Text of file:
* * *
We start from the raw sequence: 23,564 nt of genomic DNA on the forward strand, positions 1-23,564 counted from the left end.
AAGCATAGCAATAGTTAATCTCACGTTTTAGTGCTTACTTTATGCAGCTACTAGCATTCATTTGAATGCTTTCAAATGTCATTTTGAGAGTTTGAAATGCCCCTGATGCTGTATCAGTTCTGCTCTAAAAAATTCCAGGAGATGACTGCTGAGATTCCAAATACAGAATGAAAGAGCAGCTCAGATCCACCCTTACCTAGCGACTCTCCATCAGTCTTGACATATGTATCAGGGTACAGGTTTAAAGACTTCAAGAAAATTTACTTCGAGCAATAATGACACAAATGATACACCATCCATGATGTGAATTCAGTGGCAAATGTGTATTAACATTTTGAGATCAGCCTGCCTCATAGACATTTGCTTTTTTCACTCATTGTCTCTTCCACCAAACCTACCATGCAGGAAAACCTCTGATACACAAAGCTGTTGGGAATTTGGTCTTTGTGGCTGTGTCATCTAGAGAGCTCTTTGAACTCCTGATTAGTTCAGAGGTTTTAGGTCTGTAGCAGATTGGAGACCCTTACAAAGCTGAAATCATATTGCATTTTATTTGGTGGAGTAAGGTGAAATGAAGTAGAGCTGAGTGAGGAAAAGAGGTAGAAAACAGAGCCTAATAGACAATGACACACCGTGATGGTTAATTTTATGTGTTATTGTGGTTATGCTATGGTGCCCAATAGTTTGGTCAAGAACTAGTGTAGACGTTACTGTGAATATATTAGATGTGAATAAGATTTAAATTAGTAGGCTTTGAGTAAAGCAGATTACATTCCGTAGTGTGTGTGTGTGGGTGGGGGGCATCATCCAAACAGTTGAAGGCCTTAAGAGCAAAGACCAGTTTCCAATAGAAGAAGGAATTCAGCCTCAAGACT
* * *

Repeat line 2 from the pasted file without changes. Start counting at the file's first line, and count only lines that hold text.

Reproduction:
AAGCATAGCAATAGTTAATCTCACGTTTTAGTGCTTACTTTATGCAGCTACTAGCATTCATTTGAATGCTTTCAAATGTCATTTTGAGAGTTTGAAATGCCCCTGATGCTGTATCAGTTCTGCTCTAAAAAATTCCAGGAGATGACTGCTGAGATTCCAAATACAGAATGAAAGAGCAGCTCAGATCCACCCTTACCTAGCGACTCTCCATCAGTCTTGACATATGTATCAGGGTACAGGTTTAAAGACTTCAAGAAAATTTACTTCGAGCAATAATGACACAAATGATACACCATCCATGATGTGAATTCAGTGGCAAATGTGTATTAACATTTTGAGATCAGCCTGCCTCATAGACATTTGCTTTTTTCACTCATTGTCTCTTCCACCAAACCTACCATGCAGGAAAACCTCTGATACACAAAGCTGTTGGGAATTTGGTCTTTGTGGCTGTGTCATCTAGAGAGCTCTTTGAACTCCTGATTAGTTCAGAGGTTTTAGGTCTGTAGCAGATTGGAGACCCTTACAAAGCTGAAATCATATTGCATTTTATTTGGTGGAGTAAGGTGAAATGAAGTAGAGCTGAGTGAGGAAAAGAGGTAGAAAACAGAGCCTAATAGACAATGACACACCGTGATGGTTAATTTTATGTGTTATTGTGGTTATGCTATGGTGCCCAATAGTTTGGTCAAGAACTAGTGTAGACGTTACTGTGAATATATTAGATGTGAATAAGATTTAAATTAGTAGGCTTTGAGTAAAGCAGATTACATTCCGTAGTGTGTGTGTGTGGGTGGGGGGCATCATCCAAACAGTTGAAGGCCTTAAGAGCAAAGACCAGTTTCCAATAGAAGAAGGAATTCAGCCTCAAGACT